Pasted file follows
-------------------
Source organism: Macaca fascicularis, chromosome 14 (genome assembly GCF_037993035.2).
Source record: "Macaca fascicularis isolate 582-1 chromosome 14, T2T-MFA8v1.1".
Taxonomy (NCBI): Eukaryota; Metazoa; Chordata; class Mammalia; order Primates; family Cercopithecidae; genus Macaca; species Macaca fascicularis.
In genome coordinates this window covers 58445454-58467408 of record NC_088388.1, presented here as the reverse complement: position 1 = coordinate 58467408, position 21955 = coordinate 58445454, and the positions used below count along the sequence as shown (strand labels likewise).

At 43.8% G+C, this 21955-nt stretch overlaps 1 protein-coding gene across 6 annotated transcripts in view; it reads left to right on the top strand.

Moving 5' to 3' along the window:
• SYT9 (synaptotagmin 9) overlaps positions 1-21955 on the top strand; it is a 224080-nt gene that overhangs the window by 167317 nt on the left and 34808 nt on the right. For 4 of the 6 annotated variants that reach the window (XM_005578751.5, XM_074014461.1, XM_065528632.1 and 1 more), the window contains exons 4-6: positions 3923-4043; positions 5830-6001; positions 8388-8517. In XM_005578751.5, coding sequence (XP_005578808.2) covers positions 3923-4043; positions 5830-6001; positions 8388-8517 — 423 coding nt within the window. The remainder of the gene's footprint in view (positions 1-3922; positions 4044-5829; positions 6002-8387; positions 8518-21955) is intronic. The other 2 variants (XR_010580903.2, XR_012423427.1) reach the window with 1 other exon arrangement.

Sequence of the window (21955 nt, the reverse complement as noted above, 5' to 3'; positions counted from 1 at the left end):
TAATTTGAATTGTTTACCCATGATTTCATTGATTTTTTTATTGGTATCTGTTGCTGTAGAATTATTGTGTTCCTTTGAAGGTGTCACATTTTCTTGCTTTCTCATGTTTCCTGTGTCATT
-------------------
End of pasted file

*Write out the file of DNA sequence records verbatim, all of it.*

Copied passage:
Source organism: Macaca fascicularis, chromosome 14 (genome assembly GCF_037993035.2).
Source record: "Macaca fascicularis isolate 582-1 chromosome 14, T2T-MFA8v1.1".
Taxonomy (NCBI): Eukaryota; Metazoa; Chordata; class Mammalia; order Primates; family Cercopithecidae; genus Macaca; species Macaca fascicularis.
In genome coordinates this window covers 58445454-58467408 of record NC_088388.1, presented here as the reverse complement: position 1 = coordinate 58467408, position 21955 = coordinate 58445454, and the positions used below count along the sequence as shown (strand labels likewise).

At 43.8% G+C, this 21955-nt stretch overlaps 1 protein-coding gene across 6 annotated transcripts in view; it reads left to right on the top strand.

Moving 5' to 3' along the window:
• SYT9 (synaptotagmin 9) overlaps positions 1-21955 on the top strand; it is a 224080-nt gene that overhangs the window by 167317 nt on the left and 34808 nt on the right. For 4 of the 6 annotated variants that reach the window (XM_005578751.5, XM_074014461.1, XM_065528632.1 and 1 more), the window contains exons 4-6: positions 3923-4043; positions 5830-6001; positions 8388-8517. In XM_005578751.5, coding sequence (XP_005578808.2) covers positions 3923-4043; positions 5830-6001; positions 8388-8517 — 423 coding nt within the window. The remainder of the gene's footprint in view (positions 1-3922; positions 4044-5829; positions 6002-8387; positions 8518-21955) is intronic. The other 2 variants (XR_010580903.2, XR_012423427.1) reach the window with 1 other exon arrangement.

Sequence of the window (21955 nt, the reverse complement as noted above, 5' to 3'; positions counted from 1 at the left end):
TAATTTGAATTGTTTACCCATGATTTCATTGATTTTTTTATTGGTATCTGTTGCTGTAGAATTATTGTGTTCCTTTGAAGGTGTCACATTTTCTTGCTTTCTCATGTTTCCTGTGTCATT